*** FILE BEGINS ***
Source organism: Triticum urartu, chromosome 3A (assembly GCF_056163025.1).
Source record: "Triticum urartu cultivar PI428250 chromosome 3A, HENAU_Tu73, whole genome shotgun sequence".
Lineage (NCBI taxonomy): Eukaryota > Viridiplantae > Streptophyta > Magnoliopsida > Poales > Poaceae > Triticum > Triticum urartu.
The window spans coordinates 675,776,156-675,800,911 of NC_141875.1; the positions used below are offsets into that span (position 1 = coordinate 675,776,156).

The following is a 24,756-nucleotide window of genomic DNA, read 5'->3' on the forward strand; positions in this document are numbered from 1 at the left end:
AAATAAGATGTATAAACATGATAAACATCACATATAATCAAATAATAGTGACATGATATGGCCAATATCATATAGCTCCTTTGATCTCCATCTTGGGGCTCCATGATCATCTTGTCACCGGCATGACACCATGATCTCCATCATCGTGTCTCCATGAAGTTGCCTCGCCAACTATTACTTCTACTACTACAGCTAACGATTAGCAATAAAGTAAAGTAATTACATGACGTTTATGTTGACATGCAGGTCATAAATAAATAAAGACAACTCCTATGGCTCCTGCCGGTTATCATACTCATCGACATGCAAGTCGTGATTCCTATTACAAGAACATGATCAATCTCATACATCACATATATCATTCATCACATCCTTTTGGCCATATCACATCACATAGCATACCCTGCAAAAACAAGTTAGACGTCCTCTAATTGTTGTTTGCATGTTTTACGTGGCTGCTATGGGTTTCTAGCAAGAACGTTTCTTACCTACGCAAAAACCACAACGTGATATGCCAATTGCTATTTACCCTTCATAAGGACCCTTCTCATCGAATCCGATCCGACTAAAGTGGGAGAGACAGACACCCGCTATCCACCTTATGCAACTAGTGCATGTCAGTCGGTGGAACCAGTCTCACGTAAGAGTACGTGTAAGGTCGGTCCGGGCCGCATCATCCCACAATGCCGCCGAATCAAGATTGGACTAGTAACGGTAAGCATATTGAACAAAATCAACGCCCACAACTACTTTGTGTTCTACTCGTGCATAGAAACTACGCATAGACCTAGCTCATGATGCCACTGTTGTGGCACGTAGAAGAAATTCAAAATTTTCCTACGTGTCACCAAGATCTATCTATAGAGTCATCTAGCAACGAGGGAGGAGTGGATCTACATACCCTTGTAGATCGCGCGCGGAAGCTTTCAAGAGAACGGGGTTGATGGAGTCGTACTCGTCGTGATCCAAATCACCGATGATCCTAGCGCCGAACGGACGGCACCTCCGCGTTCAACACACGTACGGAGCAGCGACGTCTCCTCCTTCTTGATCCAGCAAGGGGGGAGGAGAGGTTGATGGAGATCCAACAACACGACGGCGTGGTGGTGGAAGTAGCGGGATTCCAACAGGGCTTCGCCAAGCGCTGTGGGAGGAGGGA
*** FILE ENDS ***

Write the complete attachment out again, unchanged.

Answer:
Source organism: Triticum urartu, chromosome 3A (assembly GCF_056163025.1).
Source record: "Triticum urartu cultivar PI428250 chromosome 3A, HENAU_Tu73, whole genome shotgun sequence".
Lineage (NCBI taxonomy): Eukaryota > Viridiplantae > Streptophyta > Magnoliopsida > Poales > Poaceae > Triticum > Triticum urartu.
The window spans coordinates 675,776,156-675,800,911 of NC_141875.1; the positions used below are offsets into that span (position 1 = coordinate 675,776,156).

The following is a 24,756-nucleotide window of genomic DNA, read 5'->3' on the forward strand; positions in this document are numbered from 1 at the left end:
AAATAAGATGTATAAACATGATAAACATCACATATAATCAAATAATAGTGACATGATATGGCCAATATCATATAGCTCCTTTGATCTCCATCTTGGGGCTCCATGATCATCTTGTCACCGGCATGACACCATGATCTCCATCATCGTGTCTCCATGAAGTTGCCTCGCCAACTATTACTTCTACTACTACAGCTAACGATTAGCAATAAAGTAAAGTAATTACATGACGTTTATGTTGACATGCAGGTCATAAATAAATAAAGACAACTCCTATGGCTCCTGCCGGTTATCATACTCATCGACATGCAAGTCGTGATTCCTATTACAAGAACATGATCAATCTCATACATCACATATATCATTCATCACATCCTTTTGGCCATATCACATCACATAGCATACCCTGCAAAAACAAGTTAGACGTCCTCTAATTGTTGTTTGCATGTTTTACGTGGCTGCTATGGGTTTCTAGCAAGAACGTTTCTTACCTACGCAAAAACCACAACGTGATATGCCAATTGCTATTTACCCTTCATAAGGACCCTTCTCATCGAATCCGATCCGACTAAAGTGGGAGAGACAGACACCCGCTATCCACCTTATGCAACTAGTGCATGTCAGTCGGTGGAACCAGTCTCACGTAAGAGTACGTGTAAGGTCGGTCCGGGCCGCATCATCCCACAATGCCGCCGAATCAAGATTGGACTAGTAACGGTAAGCATATTGAACAAAATCAACGCCCACAACTACTTTGTGTTCTACTCGTGCATAGAAACTACGCATAGACCTAGCTCATGATGCCACTGTTGTGGCACGTAGAAGAAATTCAAAATTTTCCTACGTGTCACCAAGATCTATCTATAGAGTCATCTAGCAACGAGGGAGGAGTGGATCTACATACCCTTGTAGATCGCGCGCGGAAGCTTTCAAGAGAACGGGGTTGATGGAGTCGTACTCGTCGTGATCCAAATCACCGATGATCCTAGCGCCGAACGGACGGCACCTCCGCGTTCAACACACGTACGGAGCAGCGACGTCTCCTCCTTCTTGATCCAGCAAGGGGGGAGGAGAGGTTGATGGAGATCCAACAACACGACGGCGTGGTGGTGGAAGTAGCGGGATTCCAACAGGGCTTCGCCAAGCGCTGTGGGAGGAGGGA